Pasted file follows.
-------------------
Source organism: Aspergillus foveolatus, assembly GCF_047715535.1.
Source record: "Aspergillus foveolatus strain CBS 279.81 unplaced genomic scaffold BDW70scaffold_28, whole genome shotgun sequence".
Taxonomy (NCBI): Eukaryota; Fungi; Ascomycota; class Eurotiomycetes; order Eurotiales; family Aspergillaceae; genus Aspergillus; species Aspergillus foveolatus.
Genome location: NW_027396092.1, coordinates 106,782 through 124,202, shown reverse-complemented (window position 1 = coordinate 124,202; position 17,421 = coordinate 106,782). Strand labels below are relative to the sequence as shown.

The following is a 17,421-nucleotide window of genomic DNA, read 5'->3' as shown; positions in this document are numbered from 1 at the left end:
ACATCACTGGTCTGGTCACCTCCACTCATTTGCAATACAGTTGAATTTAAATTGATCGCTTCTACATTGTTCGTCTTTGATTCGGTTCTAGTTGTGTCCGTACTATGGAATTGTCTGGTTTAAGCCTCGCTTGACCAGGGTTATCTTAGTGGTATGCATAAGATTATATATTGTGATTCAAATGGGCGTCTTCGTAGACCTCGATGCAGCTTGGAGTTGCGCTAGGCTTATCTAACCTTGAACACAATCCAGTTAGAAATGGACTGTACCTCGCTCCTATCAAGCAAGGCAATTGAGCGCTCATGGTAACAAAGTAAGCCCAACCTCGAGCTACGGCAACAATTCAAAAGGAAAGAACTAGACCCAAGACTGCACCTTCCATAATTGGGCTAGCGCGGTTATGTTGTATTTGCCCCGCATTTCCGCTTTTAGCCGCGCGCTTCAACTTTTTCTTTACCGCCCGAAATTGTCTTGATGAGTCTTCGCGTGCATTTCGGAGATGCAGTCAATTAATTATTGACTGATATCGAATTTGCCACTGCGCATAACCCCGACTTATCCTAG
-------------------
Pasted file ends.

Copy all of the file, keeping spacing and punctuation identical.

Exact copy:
Source organism: Aspergillus foveolatus, assembly GCF_047715535.1.
Source record: "Aspergillus foveolatus strain CBS 279.81 unplaced genomic scaffold BDW70scaffold_28, whole genome shotgun sequence".
Taxonomy (NCBI): Eukaryota; Fungi; Ascomycota; class Eurotiomycetes; order Eurotiales; family Aspergillaceae; genus Aspergillus; species Aspergillus foveolatus.
Genome location: NW_027396092.1, coordinates 106,782 through 124,202, shown reverse-complemented (window position 1 = coordinate 124,202; position 17,421 = coordinate 106,782). Strand labels below are relative to the sequence as shown.

The following is a 17,421-nucleotide window of genomic DNA, read 5'->3' as shown; positions in this document are numbered from 1 at the left end:
ACATCACTGGTCTGGTCACCTCCACTCATTTGCAATACAGTTGAATTTAAATTGATCGCTTCTACATTGTTCGTCTTTGATTCGGTTCTAGTTGTGTCCGTACTATGGAATTGTCTGGTTTAAGCCTCGCTTGACCAGGGTTATCTTAGTGGTATGCATAAGATTATATATTGTGATTCAAATGGGCGTCTTCGTAGACCTCGATGCAGCTTGGAGTTGCGCTAGGCTTATCTAACCTTGAACACAATCCAGTTAGAAATGGACTGTACCTCGCTCCTATCAAGCAAGGCAATTGAGCGCTCATGGTAACAAAGTAAGCCCAACCTCGAGCTACGGCAACAATTCAAAAGGAAAGAACTAGACCCAAGACTGCACCTTCCATAATTGGGCTAGCGCGGTTATGTTGTATTTGCCCCGCATTTCCGCTTTTAGCCGCGCGCTTCAACTTTTTCTTTACCGCCCGAAATTGTCTTGATGAGTCTTCGCGTGCATTTCGGAGATGCAGTCAATTAATTATTGACTGATATCGAATTTGCCACTGCGCATAACCCCGACTTATCCTAG